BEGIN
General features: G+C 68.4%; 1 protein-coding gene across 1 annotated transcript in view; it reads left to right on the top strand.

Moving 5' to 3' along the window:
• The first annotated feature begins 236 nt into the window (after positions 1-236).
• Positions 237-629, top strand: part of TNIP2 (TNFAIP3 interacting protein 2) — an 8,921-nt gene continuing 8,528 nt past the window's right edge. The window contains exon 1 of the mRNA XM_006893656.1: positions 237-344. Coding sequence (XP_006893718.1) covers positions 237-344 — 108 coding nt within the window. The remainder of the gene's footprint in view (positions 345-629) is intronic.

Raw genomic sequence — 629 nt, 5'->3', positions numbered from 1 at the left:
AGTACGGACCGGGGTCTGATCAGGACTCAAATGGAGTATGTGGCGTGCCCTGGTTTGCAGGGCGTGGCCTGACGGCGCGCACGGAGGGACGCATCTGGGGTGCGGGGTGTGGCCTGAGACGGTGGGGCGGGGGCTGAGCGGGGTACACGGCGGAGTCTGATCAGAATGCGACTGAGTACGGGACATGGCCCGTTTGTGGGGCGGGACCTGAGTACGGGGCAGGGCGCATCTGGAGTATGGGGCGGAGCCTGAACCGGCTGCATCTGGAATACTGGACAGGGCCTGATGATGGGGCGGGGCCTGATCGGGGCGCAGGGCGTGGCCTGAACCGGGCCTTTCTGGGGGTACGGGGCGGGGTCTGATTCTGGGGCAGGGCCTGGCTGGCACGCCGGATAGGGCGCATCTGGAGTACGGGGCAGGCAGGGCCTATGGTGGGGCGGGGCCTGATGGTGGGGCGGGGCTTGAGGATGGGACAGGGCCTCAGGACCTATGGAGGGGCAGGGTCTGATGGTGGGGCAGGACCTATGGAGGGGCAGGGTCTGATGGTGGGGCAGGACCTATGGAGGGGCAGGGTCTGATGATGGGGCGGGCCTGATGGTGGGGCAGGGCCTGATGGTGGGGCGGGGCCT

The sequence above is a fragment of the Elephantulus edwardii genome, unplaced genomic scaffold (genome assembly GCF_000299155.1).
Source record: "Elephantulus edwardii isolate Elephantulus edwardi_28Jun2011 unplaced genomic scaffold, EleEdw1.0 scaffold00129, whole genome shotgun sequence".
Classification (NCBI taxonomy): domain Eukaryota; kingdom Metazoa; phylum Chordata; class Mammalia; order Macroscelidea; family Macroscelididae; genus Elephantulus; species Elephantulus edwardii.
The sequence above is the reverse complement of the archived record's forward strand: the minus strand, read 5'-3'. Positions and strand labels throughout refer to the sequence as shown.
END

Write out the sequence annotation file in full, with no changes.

General features: G+C 68.4%; 1 protein-coding gene across 1 annotated transcript in view; it reads left to right on the top strand.

Moving 5' to 3' along the window:
• The first annotated feature begins 236 nt into the window (after positions 1-236).
• Positions 237-629, top strand: part of TNIP2 (TNFAIP3 interacting protein 2) — an 8,921-nt gene continuing 8,528 nt past the window's right edge. The window contains exon 1 of the mRNA XM_006893656.1: positions 237-344. Coding sequence (XP_006893718.1) covers positions 237-344 — 108 coding nt within the window. The remainder of the gene's footprint in view (positions 345-629) is intronic.

Raw genomic sequence — 629 nt, 5'->3', positions numbered from 1 at the left:
AGTACGGACCGGGGTCTGATCAGGACTCAAATGGAGTATGTGGCGTGCCCTGGTTTGCAGGGCGTGGCCTGACGGCGCGCACGGAGGGACGCATCTGGGGTGCGGGGTGTGGCCTGAGACGGTGGGGCGGGGGCTGAGCGGGGTACACGGCGGAGTCTGATCAGAATGCGACTGAGTACGGGACATGGCCCGTTTGTGGGGCGGGACCTGAGTACGGGGCAGGGCGCATCTGGAGTATGGGGCGGAGCCTGAACCGGCTGCATCTGGAATACTGGACAGGGCCTGATGATGGGGCGGGGCCTGATCGGGGCGCAGGGCGTGGCCTGAACCGGGCCTTTCTGGGGGTACGGGGCGGGGTCTGATTCTGGGGCAGGGCCTGGCTGGCACGCCGGATAGGGCGCATCTGGAGTACGGGGCAGGCAGGGCCTATGGTGGGGCGGGGCCTGATGGTGGGGCGGGGCTTGAGGATGGGACAGGGCCTCAGGACCTATGGAGGGGCAGGGTCTGATGGTGGGGCAGGACCTATGGAGGGGCAGGGTCTGATGGTGGGGCAGGACCTATGGAGGGGCAGGGTCTGATGATGGGGCGGGCCTGATGGTGGGGCAGGGCCTGATGGTGGGGCGGGGCCT

The sequence above is a fragment of the Elephantulus edwardii genome, unplaced genomic scaffold (genome assembly GCF_000299155.1).
Source record: "Elephantulus edwardii isolate Elephantulus edwardi_28Jun2011 unplaced genomic scaffold, EleEdw1.0 scaffold00129, whole genome shotgun sequence".
Classification (NCBI taxonomy): domain Eukaryota; kingdom Metazoa; phylum Chordata; class Mammalia; order Macroscelidea; family Macroscelididae; genus Elephantulus; species Elephantulus edwardii.
The sequence above is the reverse complement of the archived record's forward strand: the minus strand, read 5'-3'. Positions and strand labels throughout refer to the sequence as shown.